TILTing Perspectives 2017 (First Part: Online Enforcement and Black Box Tinkering)

This Kitten was delighted to attend the 5th edition of TILTing perspectives (already announced here), which took place at the Tilburg University from 17 until 20 May 2017. Here is her report.

The program was divided into different tracks, and this Kitten attended the IP sessions, which were truly engaging.

Behind the Scenes of Online Copyright Enforcement: Empirical Evidence on Notice and Takedown

Dr. Sharon Bar-Ziv (Haifa Center for Law & Technology and Sapir Academic College) presented the outcomes of her research carried out with Prof. Niva Elkin-Koren, which focused on Israel and whose aim was to analyze the two current strategies for online copyright enforcement: through intermediaries (Notice and Takedown -N&TD-) and by courts.

The goal was to identify who are the players, what kind of materials are removed, whether the enforcement proceedings comply with copyright law objectives, and whether they are effective. For such purposes, a random sample of 10,000 N&TD from May to October 2013, was taken (unfortunately, it was not made clear from where the sample was drawn) and then the N&TD were analyzed. As well, 273 lawsuits involving allegations of online infringement, filed in the Israeli courts between 2010 and 2013, were analyzed. 

Among the interesting outcomes, Dr. Bar-Ziv highlighted that in the digital arena, 66% of the complaints filed based on copyright infringement were not in fact related to infringement but rather dealt with censoring issues, such parody videos or bad reviews. She also remarked that private individuals filed most of the lawsuits against corporations for claims based on misuse of photographs. When software is at issue, large multinational companies (Microsoft followed by Adobe) top the list of sending out N&TD demands to local Israeli intermediaries, such as www.iatraf.co.il and www.dacho.co.il.

Dr. Bar-Ziv noted that the high cost and prolonged length of litigation reduce the effectiveness of enforcement before the courts. To the contrary, the low cost and virtually instant remedies are the potentially positive side of enforcement through intermediaries. However, in fact, 85% of the cases examined, the link was still online, 8% of the cases did not receive a response or an error was received, 5% of the cases were taken down, and 2% of the cases yielded other responses. As a result, she concluded that the N&TD system requires further examination due to lack of transparency regarding the content removed.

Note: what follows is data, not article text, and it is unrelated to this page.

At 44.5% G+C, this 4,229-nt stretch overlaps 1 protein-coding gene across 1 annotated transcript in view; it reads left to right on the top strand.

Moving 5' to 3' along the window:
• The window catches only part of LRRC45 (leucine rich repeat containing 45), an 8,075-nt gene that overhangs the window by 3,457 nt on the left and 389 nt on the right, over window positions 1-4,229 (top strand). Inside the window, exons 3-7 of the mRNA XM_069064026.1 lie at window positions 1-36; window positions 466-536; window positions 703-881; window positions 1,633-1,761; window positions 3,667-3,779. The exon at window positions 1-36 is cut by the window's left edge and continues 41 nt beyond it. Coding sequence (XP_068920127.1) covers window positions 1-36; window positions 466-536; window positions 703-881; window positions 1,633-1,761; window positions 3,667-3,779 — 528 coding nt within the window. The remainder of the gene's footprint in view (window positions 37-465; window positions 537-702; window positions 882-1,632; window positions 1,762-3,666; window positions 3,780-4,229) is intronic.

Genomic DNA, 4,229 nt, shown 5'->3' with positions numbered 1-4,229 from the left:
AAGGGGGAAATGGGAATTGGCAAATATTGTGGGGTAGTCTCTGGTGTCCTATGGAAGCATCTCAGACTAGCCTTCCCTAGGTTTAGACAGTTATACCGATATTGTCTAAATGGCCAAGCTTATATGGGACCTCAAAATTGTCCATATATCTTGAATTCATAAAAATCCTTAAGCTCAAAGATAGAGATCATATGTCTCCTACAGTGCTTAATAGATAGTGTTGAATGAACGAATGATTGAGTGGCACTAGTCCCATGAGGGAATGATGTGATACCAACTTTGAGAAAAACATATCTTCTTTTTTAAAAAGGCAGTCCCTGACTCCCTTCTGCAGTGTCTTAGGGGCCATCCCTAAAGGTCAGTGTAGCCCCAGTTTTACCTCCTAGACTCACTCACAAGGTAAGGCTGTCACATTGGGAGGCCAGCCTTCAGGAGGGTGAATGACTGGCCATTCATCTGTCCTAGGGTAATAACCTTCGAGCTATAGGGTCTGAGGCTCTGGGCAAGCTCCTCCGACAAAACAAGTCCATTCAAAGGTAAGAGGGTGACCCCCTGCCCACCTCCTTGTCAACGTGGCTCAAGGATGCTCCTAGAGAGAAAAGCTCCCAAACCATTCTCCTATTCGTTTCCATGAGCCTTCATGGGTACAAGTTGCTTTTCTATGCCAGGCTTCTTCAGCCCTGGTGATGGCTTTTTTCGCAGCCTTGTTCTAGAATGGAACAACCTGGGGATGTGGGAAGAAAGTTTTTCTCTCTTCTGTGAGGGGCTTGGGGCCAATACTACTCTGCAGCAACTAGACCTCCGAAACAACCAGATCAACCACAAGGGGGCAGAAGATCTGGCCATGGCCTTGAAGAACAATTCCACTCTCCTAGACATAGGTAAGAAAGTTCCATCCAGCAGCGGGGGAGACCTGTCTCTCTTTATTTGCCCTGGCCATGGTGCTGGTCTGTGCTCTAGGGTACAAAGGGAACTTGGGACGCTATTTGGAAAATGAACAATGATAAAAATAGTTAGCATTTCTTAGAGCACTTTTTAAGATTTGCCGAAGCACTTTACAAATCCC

Black Box Tinkering: Beyond Disclosure in Algorithmic Enforcement

Dr. Maayan Perel (Haifa Center for Law & Technology and Netanya Academic College) presented the outcomes of her research also carried out with Prof. Niva Elkin-Koren and once again focused on Israel.

The research had the aim of enhancing public scrutiny regarding online copyright enforcement by checking the algorithmic behavior used by the intermediaries. 

Considering that algorithms are often referred to as black boxes because their inner workings are mysterious due to their technical complexity, Dr. Perel applied the methodology of black box tinkering, which, in the words of Nicholas Diakopoulos, refers to a “process of articulating rigorous examination drawing on domain knowledge, observation, and deduction to unearth a model of how that system works” [1].

A small sample of infringing and non-infringing content was uploaded to the platforms: a video in which the fair use defense applied, a non-infringing video, a video infringing only music, an infringing image, and infringing videos with and without Content ID. Thus, after uploading the content, an analysis took place regarding how the algorithm responded, especially whether it detected, blocked or removed automatically the infringing content, and, if not, whether a notice and takedown was submitted. 

The outcomes revealed that there was no uniformity in the N&TD practices. Dr. Perel remarked that both infringing and non-infringing content was removed without any specific standard. Moreover, Dr. Perel mentioned that the implementation of black box tinkering methodology may give rise to a possible violation of the terms of use of the platforms and legal provisions, such as the Computer Fraud and Abuse Act, since it may be considered as unlawful computer intrusion. Thus, she highlighted the necessity to establish a safe harbor for research purposes.

Stay tuned for the second part of TILTing perspectives 2017!

*Pictures are courtesy of Martin Husovec (@hutko).

[1] Nicholas Diakopoulos, Algorithmic Accountability Reporting: On the Investigation of Black Boxes, Columbia Journalism School, p. 13. http://www.nickdiakopoulos.com/wp-content/uploads/2011/07/Algorithmic-Accountability-Reporting_final.pdf 
TILTing Perspectives 2017 (First Part: Online Enforcement and Black Box Tinkering) TILTing Perspectives 2017 (First Part: Online Enforcement and Black Box Tinkering) Reviewed by Verónica Rodríguez Arguijo on Monday, July 31, 2017 Rating: 5

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